The Rise and Fall of the Hormel Girls, Who Sold America on SPAM

At the end of World War II, thousands of women lost their jobs to make room for returning soldiers. Jay C. Hormel of Hormel Foods, like many manufacturers, had promised those men they could return to their jobs when the war ended. But what about the women who had served in the military? There was also the problem of the company losing the wartime military as its biggest SPAM customer. The solution was to form a drum and bugle corps consisting of 48 women who had been GI musicians during the war: the Hormel Girls.

On August 29 [1946], the Hormel Girls completed their first month of training. Their test was the 29th American Legion National Drum and Bugle Corps Championship, held in New York. In neat uniforms, they played hits such as “Yankee Doodle Dandy” and “Give My Regards to Broadway.” As the competition’s first female team, they finished 13th. There was avid media interest, both positive and negative. The New York Times reported on an injunction brought by noise-sensitive neighbors near the Corps’s Connecticut training grounds, but that was outweighed by the spectacle of the musicians performing and on parade. Hormel soon realized that the group was an advertising powerhouse.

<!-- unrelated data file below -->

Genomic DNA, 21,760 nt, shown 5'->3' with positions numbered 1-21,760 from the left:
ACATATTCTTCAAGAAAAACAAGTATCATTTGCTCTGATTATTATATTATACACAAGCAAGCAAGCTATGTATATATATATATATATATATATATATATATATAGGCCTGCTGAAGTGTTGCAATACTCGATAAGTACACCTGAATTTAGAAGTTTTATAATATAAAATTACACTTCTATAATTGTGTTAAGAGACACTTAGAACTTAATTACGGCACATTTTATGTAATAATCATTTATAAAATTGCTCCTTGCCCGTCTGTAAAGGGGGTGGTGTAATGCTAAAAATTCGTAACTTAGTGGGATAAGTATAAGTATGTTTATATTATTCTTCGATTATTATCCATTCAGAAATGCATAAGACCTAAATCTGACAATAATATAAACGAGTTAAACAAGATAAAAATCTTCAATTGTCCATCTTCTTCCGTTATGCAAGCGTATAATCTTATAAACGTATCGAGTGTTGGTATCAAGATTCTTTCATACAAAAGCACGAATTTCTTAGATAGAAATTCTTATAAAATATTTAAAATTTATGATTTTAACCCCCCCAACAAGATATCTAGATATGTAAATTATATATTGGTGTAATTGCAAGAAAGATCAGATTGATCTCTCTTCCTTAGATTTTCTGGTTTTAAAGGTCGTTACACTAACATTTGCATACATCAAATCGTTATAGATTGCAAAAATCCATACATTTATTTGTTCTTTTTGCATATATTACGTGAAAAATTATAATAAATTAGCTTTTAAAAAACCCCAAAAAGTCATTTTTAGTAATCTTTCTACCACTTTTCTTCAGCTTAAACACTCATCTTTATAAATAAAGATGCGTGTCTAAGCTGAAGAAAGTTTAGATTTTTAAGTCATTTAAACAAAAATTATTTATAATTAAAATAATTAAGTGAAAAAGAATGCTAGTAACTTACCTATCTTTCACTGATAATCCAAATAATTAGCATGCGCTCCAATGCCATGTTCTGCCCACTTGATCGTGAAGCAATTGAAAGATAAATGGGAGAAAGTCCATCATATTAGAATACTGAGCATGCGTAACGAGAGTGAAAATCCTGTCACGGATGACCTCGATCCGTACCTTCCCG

The Hormel Girls' mission was to make people feel patriotic when they bought SPAM. Their duties expanded to include travel, radio programs, stage shows, and direct SPAM sales. Read about the Hormel Girls at Atlas Obscura.

(Image credit: Hormel Foods)

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